Tiger Census – Increase In Numbers

Tiger Census

In News

Prime Minister Narendra Modi has released the tiger census – ‘Status of Tigers, Co-predators, Prey and their Habitat, 2018’ – that reports a 33% rise in the population of tigers in the country since the last tiger census.


  • India now has 2,967 tigers from 2,226 in 2014.
  • The census that is conducted every four years is showing that the tiger conservation efforts are bearing fruits.
  • In 2006, when the first census was carried out, there were 1,411 tigers in the country.
  • The latest survey was carried out for 15 months.
  • Forest officials have survey 3,81,400 square kilometres of forested habitat.
  • 26,760 camera traps were installed and wildlife biologists have surveyed 35 million images of wildlife, of which 76,523 were of tigers.
  • Tigers are identified based on the stripes which are unique to each individual.
  • The task of coordinating the census is with the Wildlife Institute of India (WII), an Environment Ministry funded body.


  • For estimating the population, WII has used a mobile application M-STrIPES (Monitoring System For Tigers-Intensive Protection and Ecological Status).
  • The app measures the track the forest official taken for walking, geotags tiger census sighting and other animals which help in the estimation of tiger population.
  • M-STrIPES is GPS-enabled and it tracks tigers, other animals, wildlife crime, and ecological observations.

Madhya Pradesh Tops

  • Among the states, Madhya Pradesh has the highest population of tigers in the country with 526 tigers. It is followed by Karnataka – 524 and Uttarakhand – 442.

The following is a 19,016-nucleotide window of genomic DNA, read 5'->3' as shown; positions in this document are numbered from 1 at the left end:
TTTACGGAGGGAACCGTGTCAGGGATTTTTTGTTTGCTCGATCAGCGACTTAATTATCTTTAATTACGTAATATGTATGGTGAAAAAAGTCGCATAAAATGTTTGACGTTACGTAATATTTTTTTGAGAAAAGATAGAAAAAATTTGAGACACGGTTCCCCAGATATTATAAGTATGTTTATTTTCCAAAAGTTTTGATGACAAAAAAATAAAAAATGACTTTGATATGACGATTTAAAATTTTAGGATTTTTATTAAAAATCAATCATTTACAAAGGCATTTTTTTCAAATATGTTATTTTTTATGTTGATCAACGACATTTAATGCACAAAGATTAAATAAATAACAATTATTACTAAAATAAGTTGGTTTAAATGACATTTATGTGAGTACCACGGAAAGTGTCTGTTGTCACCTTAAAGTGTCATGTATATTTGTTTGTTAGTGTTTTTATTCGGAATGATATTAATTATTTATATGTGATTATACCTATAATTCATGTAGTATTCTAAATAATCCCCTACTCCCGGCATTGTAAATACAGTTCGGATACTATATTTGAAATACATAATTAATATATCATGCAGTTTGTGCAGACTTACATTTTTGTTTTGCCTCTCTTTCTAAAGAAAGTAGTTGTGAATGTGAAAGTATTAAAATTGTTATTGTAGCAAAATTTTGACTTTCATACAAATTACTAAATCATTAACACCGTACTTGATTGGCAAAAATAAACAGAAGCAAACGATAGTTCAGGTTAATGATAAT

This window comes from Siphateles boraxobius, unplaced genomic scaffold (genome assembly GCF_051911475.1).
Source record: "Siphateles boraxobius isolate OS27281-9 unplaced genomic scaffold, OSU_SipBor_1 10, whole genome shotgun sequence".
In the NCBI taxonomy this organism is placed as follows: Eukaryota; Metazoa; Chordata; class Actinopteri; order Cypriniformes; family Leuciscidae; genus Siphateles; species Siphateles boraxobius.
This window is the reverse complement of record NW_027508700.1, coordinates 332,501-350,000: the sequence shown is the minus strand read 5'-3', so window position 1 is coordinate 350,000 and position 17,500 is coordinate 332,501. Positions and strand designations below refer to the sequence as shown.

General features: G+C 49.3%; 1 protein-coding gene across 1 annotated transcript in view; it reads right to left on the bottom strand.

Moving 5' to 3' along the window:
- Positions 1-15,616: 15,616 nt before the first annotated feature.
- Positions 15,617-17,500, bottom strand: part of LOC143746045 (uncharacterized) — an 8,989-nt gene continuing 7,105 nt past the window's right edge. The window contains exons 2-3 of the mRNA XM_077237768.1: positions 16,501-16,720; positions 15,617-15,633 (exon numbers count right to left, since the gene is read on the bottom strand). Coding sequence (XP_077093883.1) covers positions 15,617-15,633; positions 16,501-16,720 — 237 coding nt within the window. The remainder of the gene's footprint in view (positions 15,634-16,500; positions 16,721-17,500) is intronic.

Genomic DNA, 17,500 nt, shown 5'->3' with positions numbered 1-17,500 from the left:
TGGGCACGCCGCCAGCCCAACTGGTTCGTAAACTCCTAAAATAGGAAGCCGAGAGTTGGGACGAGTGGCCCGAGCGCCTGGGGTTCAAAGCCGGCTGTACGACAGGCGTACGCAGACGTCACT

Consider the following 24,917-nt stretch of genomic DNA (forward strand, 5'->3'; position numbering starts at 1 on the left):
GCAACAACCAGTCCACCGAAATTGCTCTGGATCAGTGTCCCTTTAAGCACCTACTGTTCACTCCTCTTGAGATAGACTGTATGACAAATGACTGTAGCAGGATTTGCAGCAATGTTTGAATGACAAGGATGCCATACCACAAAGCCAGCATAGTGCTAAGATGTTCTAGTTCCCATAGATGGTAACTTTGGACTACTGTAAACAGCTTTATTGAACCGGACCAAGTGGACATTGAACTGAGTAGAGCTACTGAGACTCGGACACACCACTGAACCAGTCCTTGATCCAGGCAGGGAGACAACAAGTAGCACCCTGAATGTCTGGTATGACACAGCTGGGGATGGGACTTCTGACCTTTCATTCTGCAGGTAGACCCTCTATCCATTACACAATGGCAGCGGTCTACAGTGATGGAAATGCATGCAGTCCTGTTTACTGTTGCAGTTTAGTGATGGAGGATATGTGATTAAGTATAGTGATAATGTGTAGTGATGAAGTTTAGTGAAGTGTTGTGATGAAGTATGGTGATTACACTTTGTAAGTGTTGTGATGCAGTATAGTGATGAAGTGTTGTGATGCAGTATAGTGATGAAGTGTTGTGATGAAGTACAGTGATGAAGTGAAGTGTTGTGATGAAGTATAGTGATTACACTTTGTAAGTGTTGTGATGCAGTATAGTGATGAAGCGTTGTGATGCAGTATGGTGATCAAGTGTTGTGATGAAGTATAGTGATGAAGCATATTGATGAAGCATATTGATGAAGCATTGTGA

• Two states, Chattisgarh and Mizoram, saw a decline in tiger populations.
  • The highest number of tigers is in Pench Tiger Reserve while Sathyamangalam Tiger Reserve in TamilNadu showed maximum improvement since 2014.

St. Petersburg Declaration

  • While releasing the report, the PM had stated that India had achieved the target of doubling its tiger population set in the St. Petersburg Declaration of 2010.
  • In 2010, at St. Petersburg, Russia all the tiger range countries have agreed to a Global Tiger Recovery Program to double the tiger population by 2022.

Some Skepticism

  • Some express skepticism over the increased number as there is a discrepancy in the 2018 counting methodology from 2014.
  • In the 2014 survey, the cut-off age to count a tiger was 1.5 years or older, whereas in the new survey it is 1 year or older.

Economic Value of Reserves

  • In the 2018 census, the government also measured the economic value of tiger reserves.
  • By analysing the economic value of 10 reserves, the government claims that the tiger reserves value anywhere between Rs. 4200 crore to Rs. 16000 crore. This is in the form of carbon and timber conserved.


It is heartening to see a rise in tiger population amid decline across the world, the survival of these big cats are still in danger. The growing clamour for more development is leading to shrinking of their habitats.

Also, many conservation experts believe that the capacity for the country to hold free-ranging tigers as of now is anywhere between 2500 and 3000. Already many tigers are living outside their reserves posing threat to people and leading to rising man-animal conflicts. But, with better management and landscaping, the country has the capacity to hold 10000-12000 tigers in the wild. To achieve this, investment plans must be revisited and balancing development and conservation goals.

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